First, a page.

Hi, Lario, welcome to TFK!!!
I don't have experience with the German Blue Rams, but I have kept a shoal of Bolivian Rams for well over a year now, and my understanding is that their care is very similar.
Your Ph is probably okay, but I can't recommend that you keep them over gravel (though some people do). Sand is the way to go with these little gems, and I don't think setting aside a corner of your tank for sand is going to be enough. These fish feed by sifting through mouthfuls of sand, and when they spawn they use their mouths to dig pits all over the tank for their brood (and I mean that quite literally. A single spawning pair of Bolivians nearly uprooted every plant in my 55g!). Even their name Mikrogeophagus means 'Little Earth Eater.' I don't think that they can be truly comfortable over gravel. . .
In a 24" tank, I would only be comfortable keeping a single ram, or a bonded pair. From what I've read, they do live singly in nature, except when it comes time for breeding, so a lone fish ought to be just fine on his own - and many people do keep rams singly. You may not see the gorgeous coloration or the engaging behaviors that you would were they kept in a group, or as a pair. When I've kept Bolivian Rams solo, they aren't nearly as bright as when they're kept with others of their kind because they aren't vying for dominance and 'showing off' for one another. But finding a pair of rams is not as simple as putting a male and a female in the same tank, either. These fish often form bonds for life with their mates, and prefer to choose their partner - just as you would! I have read many cases where a male and female put into the same tank do not get along, and although in some cases they do mate, it seems to end badly more often than not. Most people recommend getting six rams as juveniles, and allowing them to form their bonds naturally as they grow, re-homing those that have not bonded. But you don't have room in a tank of that size to do this. . . so you'd probably be better off sticking with one pretty male.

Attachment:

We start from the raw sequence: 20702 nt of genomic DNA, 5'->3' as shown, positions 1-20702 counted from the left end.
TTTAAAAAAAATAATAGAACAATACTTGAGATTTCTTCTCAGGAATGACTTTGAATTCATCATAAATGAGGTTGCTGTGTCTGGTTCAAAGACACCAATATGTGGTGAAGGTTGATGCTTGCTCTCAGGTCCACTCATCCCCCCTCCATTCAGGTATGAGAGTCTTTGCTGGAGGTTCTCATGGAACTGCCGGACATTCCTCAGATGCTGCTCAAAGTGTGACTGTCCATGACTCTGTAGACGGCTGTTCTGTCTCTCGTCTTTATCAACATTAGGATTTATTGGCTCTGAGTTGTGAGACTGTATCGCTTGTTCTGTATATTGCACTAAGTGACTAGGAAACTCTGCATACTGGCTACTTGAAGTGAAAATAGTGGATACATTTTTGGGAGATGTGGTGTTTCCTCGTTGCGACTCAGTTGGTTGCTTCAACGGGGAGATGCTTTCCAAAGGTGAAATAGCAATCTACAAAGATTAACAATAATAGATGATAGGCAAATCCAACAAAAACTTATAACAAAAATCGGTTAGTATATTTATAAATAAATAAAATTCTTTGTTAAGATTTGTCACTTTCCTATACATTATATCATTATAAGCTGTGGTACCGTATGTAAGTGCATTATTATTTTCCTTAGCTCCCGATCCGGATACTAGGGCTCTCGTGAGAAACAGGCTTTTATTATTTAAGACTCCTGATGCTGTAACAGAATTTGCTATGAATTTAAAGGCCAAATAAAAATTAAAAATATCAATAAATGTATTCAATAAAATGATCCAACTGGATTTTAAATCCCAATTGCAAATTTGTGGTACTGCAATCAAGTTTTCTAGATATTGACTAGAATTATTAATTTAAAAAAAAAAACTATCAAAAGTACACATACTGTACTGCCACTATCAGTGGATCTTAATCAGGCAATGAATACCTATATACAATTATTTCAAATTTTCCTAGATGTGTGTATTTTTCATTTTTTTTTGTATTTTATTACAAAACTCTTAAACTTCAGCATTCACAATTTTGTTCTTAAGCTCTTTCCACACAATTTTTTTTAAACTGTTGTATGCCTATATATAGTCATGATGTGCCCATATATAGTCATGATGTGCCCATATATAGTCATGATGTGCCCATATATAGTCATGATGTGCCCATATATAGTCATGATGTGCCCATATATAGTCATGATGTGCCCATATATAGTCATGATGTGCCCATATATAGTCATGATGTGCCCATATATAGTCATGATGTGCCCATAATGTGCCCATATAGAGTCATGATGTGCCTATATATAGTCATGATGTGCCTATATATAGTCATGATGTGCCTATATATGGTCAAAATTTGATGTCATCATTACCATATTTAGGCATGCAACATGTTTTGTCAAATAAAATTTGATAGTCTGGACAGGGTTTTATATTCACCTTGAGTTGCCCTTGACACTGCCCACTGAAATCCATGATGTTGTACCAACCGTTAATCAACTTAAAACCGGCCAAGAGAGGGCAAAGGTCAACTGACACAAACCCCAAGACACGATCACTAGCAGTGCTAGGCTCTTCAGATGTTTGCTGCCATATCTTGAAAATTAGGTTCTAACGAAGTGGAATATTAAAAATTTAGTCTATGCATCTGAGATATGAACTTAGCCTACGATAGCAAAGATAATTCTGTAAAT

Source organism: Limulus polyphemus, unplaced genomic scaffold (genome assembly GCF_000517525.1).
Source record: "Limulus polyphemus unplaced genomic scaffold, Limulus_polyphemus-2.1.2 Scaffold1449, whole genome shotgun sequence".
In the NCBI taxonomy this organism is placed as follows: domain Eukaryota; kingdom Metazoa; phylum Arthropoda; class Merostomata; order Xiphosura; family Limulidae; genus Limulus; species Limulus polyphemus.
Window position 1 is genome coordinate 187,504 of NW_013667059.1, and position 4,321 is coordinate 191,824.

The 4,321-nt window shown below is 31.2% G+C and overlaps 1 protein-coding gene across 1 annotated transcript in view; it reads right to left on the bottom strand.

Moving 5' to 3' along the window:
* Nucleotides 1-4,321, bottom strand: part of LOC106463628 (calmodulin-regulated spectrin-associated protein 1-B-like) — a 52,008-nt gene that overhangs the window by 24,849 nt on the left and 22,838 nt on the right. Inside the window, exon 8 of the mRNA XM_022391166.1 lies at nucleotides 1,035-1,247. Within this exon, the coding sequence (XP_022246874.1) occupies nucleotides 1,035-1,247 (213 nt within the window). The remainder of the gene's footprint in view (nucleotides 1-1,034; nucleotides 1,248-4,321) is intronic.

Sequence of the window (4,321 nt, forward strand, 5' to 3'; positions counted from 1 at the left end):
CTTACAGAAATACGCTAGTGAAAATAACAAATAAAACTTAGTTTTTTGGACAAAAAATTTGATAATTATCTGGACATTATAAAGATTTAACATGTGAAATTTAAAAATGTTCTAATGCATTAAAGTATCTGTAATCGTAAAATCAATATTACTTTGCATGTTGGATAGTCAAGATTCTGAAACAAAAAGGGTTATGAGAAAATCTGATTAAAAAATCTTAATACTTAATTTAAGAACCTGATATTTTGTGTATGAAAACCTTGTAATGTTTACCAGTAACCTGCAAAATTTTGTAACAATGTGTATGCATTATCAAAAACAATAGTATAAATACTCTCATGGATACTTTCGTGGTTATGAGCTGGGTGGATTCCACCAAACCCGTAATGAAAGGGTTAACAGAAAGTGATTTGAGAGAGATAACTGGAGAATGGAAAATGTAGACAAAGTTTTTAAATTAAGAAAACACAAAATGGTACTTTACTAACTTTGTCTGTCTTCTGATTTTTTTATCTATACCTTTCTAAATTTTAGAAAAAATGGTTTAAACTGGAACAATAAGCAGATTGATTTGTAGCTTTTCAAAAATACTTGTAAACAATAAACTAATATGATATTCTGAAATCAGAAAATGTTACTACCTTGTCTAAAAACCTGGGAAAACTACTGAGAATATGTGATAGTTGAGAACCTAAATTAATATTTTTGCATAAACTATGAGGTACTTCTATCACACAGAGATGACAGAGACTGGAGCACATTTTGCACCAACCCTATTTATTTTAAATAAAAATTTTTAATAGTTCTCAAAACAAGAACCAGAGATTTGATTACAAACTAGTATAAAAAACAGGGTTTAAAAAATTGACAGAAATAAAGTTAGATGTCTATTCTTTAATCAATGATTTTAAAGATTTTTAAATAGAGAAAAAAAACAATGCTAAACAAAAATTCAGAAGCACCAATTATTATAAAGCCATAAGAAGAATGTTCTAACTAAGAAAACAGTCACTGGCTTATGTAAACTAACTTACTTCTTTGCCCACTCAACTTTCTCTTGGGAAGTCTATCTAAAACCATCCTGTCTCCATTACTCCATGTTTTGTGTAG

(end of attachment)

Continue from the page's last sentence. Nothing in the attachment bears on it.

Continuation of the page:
Both GBR and BR are sensitive - both fish require very stable water conditions in a well-established tank, and do not react well to shifts in parameters, so you'll want to be certain that your tank is very stable before bringing one home. From what I've read, the excessive breeding of GBR for particular traits and color-forms has made these fish very weak and disease-prone - one of the reasons I chose to go with the tougher Bolivians instead (I'm still new to fish-keeping!). If you do decide to get GBR, I'd advise that you stick with the more natural forms, and avoid the "man-made" varieties, like electric blue, yellow/gold, etc. as I've read that selective breeding has made these types even more fragile, and of course never buy 'balloon' anything. I'm not sure where to tell you to order them online, but if you can find a local breeder, that may be your best bet, and maybe you could find someone who would be willing to sell you an already-bonded pair!?
I hope this helps you out somewhat! Again, I don't keep GBR, this info is based on what I know about Bolivian Rams, and what I've read about both. So please take my words with a grain of salt, and continue to do your own research before you decide to bring your babies home!
Best of luck to you!
ETA: I have several videos up of my Bolivian shoal, if you'd like to see where my experience stems from, here is the link
to my YouTube channel. . .